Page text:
I submitted my draft Findings and Discussions chapter this weekend! I’m now on a rare break from my research project as I await some supervisory feedback.
In the meantime, I have LOTS to do. I’ve been working as part of a CIFAR funded research team looking at the impact of COVID-19 in Alberta. That’s a glamourous way of putting it. The reality is I’m gathering secondary data sources that will be used for analysis, monitoring the weekly events surrounding COVID-19 from an Alberta perspective, preparing potential questions for a proposed study on virtual care, writing ethics applications and handling other administrative tasks that support the quest for further grant funding (the business model of academia).
As I was delving into the world of virtual care this week, I watched a great panel discussion featuring Dr. Ewan Affleck*. Among his many accomplishments, Dr. Affleck led the charge for a shared digital health record across the North West Territories. It sounds like a simple and logical idea – literally getting all clinicians on the same page in order to enable better, patient-centric care in the north. Yet, within Canada’s fragmented healthcare system, it’s a revolutionary idea that was 17 years in the making.
A quick overview of the Canadian healthcare system provides a bit of context…
Provinces are responsible for governing healthcare within Canada. Each has a corresponding ministry that governs provincial legislation. The actual work of providing healthcare happens thorough provincial healthcare authorities. Here in Alberta, we have one provincial healthcare authority – Alberta Health Services (AHS) – who are responsible for delivering care across the province. Yet, one province over in BC, there are five regional healthcare authorities plus a province wide First Nations healthcare authority. Many provinces follow a template of multiple regional healthcare authorities and a few, like Saskatchewan, Yukon and PEI, have a single health authority (Wikipedia). As you might imagine, many benefits of having a centralized single provider relate to scale.
Digital favours scale at a platform level.
Everyone can contribute at a content level, but at a platform level, we see digital monopolies emerge like Amazon, Facebook, Apple, Google (Alibaba and Tencent in China). There is an efficiency that comes with scale. AI likes scale. As I’ve been writing about, AI needs a lot of data to work well. It’s especially useful if that data is readily available in consistently organized digital formats.
One of the benefits of digital healthcare information is the ease in which information can be aggregated and shared, as Dr. Affleck noted when it came to medical charts. In Alberta, we are already moving towards one digital EMR (electronic medical record) as part of the ConnectCare implementation. Other countries, such as the UK, have done this work at a national level and it’s one reason why they can move fast to provide research like this – a study on 17 million patients that analyzes risk factors for COVID-19. That would not be possible without having a national digital health care record in place.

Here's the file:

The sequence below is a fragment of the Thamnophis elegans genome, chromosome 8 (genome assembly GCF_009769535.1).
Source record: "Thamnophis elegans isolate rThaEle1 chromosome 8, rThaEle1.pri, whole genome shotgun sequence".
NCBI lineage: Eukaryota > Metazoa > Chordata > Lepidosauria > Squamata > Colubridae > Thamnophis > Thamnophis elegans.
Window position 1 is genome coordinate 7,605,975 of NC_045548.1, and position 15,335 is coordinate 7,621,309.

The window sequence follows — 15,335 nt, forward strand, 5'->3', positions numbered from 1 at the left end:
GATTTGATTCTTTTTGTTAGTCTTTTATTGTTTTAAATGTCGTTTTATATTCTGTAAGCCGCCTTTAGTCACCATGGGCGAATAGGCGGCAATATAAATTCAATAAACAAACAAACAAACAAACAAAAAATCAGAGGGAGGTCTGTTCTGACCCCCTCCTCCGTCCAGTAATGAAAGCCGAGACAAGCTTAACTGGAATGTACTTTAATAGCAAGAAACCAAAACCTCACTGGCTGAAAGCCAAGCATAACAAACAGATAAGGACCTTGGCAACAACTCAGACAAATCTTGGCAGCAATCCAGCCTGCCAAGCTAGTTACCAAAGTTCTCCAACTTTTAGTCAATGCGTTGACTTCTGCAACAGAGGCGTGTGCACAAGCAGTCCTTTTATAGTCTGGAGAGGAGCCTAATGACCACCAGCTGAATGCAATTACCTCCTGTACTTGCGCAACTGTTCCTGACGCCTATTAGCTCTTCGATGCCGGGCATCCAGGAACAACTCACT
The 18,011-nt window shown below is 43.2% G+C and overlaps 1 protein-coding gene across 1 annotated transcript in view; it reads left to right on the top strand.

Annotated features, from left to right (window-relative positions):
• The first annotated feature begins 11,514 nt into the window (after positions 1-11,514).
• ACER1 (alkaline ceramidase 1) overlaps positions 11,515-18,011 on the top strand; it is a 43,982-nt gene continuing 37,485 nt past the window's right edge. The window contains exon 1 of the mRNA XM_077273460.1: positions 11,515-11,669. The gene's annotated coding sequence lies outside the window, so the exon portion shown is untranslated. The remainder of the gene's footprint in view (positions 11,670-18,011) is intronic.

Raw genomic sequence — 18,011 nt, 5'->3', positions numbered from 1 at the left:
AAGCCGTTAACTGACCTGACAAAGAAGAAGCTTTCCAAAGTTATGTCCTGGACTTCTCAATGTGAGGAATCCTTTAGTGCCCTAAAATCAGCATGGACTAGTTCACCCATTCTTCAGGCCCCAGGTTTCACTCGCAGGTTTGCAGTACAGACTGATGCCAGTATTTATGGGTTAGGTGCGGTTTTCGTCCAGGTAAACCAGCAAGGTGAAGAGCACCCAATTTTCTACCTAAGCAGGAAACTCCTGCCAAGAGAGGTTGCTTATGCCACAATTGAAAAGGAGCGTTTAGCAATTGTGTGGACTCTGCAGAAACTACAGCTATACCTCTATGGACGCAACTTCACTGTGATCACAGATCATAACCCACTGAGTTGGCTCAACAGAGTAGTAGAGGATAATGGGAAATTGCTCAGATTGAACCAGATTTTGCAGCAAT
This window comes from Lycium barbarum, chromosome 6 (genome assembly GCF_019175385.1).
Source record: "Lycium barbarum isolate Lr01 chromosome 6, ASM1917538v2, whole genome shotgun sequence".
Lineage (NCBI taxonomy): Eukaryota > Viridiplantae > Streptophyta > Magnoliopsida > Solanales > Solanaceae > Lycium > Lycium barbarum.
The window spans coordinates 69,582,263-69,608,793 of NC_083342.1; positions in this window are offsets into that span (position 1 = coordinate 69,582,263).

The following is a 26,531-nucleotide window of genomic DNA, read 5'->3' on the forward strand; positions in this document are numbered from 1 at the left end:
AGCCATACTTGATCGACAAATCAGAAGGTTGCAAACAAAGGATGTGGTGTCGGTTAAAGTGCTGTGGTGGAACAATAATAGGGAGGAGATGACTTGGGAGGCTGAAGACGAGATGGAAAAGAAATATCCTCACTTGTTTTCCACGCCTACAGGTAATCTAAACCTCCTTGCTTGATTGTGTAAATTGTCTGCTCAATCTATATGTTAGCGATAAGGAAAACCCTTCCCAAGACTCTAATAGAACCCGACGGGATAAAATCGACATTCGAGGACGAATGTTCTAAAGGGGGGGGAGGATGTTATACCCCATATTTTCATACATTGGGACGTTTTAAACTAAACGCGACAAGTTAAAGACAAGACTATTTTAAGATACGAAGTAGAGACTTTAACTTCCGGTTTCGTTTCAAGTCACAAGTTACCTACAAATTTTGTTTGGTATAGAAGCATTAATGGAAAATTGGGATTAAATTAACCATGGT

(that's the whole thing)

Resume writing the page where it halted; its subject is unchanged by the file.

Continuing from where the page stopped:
Virtual care - Zooming with our doctor – will challenge the provincial governance model. Why do we need to limit ourselves provincially when we can connect to a doctor anywhere? Industry infrastructure providers may find a business model in serving a single large health authority, like an AHS, but is there a business case to implement these technologies in smaller regional health authorities? Does that even make sense? What about interoperability – both within provinces and between provinces? I am left wondering...
Should healthcare be run at a national level?
The just released CIFAR report, Building a Learning Health System for Canadians, seems to point in this direction. It’s calling for a national framework on AI for Health (AI4H) in order to be scalable. While the language (I'm guessing for political reasons) speaks to “alignment” between the levels of health governance the report also says “without this alignment, Canadians will not reap the full health benefits of the opportunities available from responsible use of AI and machine learning more generally”. In other words – we need scale to make this work well.
It's not too much of a stretch to think that if we “aligned” by removing healthcare from provincial oversight and the quagmire of provincial policies coupled with regional level delivery systems, it would solve a whole lot of problems in moving towards a digital future. Dr. Affleck said as much (I’m paraphrasing)…
“Healthcare is an information industry. Illness doesn’t end at the border of a province. When the information is attenuated (stops at the border) then there is greater likelihood of mistakes. Borders are not always geographic –they can be between family doctor vs specialist; they can be cultural and political. We need all parts of the system to work together to fix it.”
This to me, also sounds like making a case for scale.
Health City Panel on Virtual Care (May 5, 2020) - it's Alberta focused but the issues are relevant at a national level
Williamson, E. J., Walker, A. J., Bhaskaran, K., Bacon, S., Bates, C., Morton, C. E., Curtis, H. J., Mehrkar, A., Evans, D., Inglesby, P., Cockburn, J., McDonald, H. I., MacKenna, B., Tomlinson, L., Douglas, I. J., Rentsch, C. T., Mathur, R., Wong, A. Y. S., Grieve, R., … Goldacre, B. (2020). OpenSAFELY: factors associated with COVID-19 death in 17 million patients. Nature. https://doi.org/10.1038/s41586-020-2521-4
Yarr, K. (2020, January 8). N.W.T. doctors hares his vision for better healthcare with P.E.I. CBC News. Retrieved from - https://www.cbc.ca/news/canada/prince-edward-island/pei-electronic-health-records-ewan-affleck-1.5419251
*It should be noted for transparency that Dr. Affleck is on the board of BrightSquid, which is a healthcare software and privacy consulting service. A BrightSquid representative was also featured on the Health City panel.